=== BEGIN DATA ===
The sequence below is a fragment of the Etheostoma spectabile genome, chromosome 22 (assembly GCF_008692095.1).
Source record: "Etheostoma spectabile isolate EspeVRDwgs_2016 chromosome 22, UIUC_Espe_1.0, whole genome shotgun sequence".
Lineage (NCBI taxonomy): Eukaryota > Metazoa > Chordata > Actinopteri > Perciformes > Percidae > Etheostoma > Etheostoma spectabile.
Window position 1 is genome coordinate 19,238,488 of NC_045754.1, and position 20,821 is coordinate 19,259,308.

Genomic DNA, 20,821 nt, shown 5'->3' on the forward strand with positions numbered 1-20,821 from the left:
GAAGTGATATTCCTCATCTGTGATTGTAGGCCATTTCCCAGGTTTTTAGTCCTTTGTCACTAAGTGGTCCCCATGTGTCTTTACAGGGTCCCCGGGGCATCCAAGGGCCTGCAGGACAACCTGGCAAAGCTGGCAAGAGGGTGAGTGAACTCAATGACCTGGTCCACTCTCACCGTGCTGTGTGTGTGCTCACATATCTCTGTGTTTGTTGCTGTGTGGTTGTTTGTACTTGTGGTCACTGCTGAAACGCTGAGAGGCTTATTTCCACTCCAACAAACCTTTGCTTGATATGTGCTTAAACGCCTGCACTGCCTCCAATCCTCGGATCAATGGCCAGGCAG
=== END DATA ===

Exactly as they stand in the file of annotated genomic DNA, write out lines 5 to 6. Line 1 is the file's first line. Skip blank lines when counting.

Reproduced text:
Genomic DNA, 20,821 nt, shown 5'->3' on the forward strand with positions numbered 1-20,821 from the left:
GAAGTGATATTCCTCATCTGTGATTGTAGGCCATTTCCCAGGTTTTTAGTCCTTTGTCACTAAGTGGTCCCCATGTGTCTTTACAGGGTCCCCGGGGCATCCAAGGGCCTGCAGGACAACCTGGCAAAGCTGGCAAGAGGGTGAGTGAACTCAATGACCTGGTCCACTCTCACCGTGCTGTGTGTGTGCTCACATATCTCTGTGTTTGTTGCTGTGTGGTTGTTTGTACTTGTGGTCACTGCTGAAACGCTGAGAGGCTTATTTCCACTCCAACAAACCTTTGCTTGATATGTGCTTAAACGCCTGCACTGCCTCCAATCCTCGGATCAATGGCCAGGCAG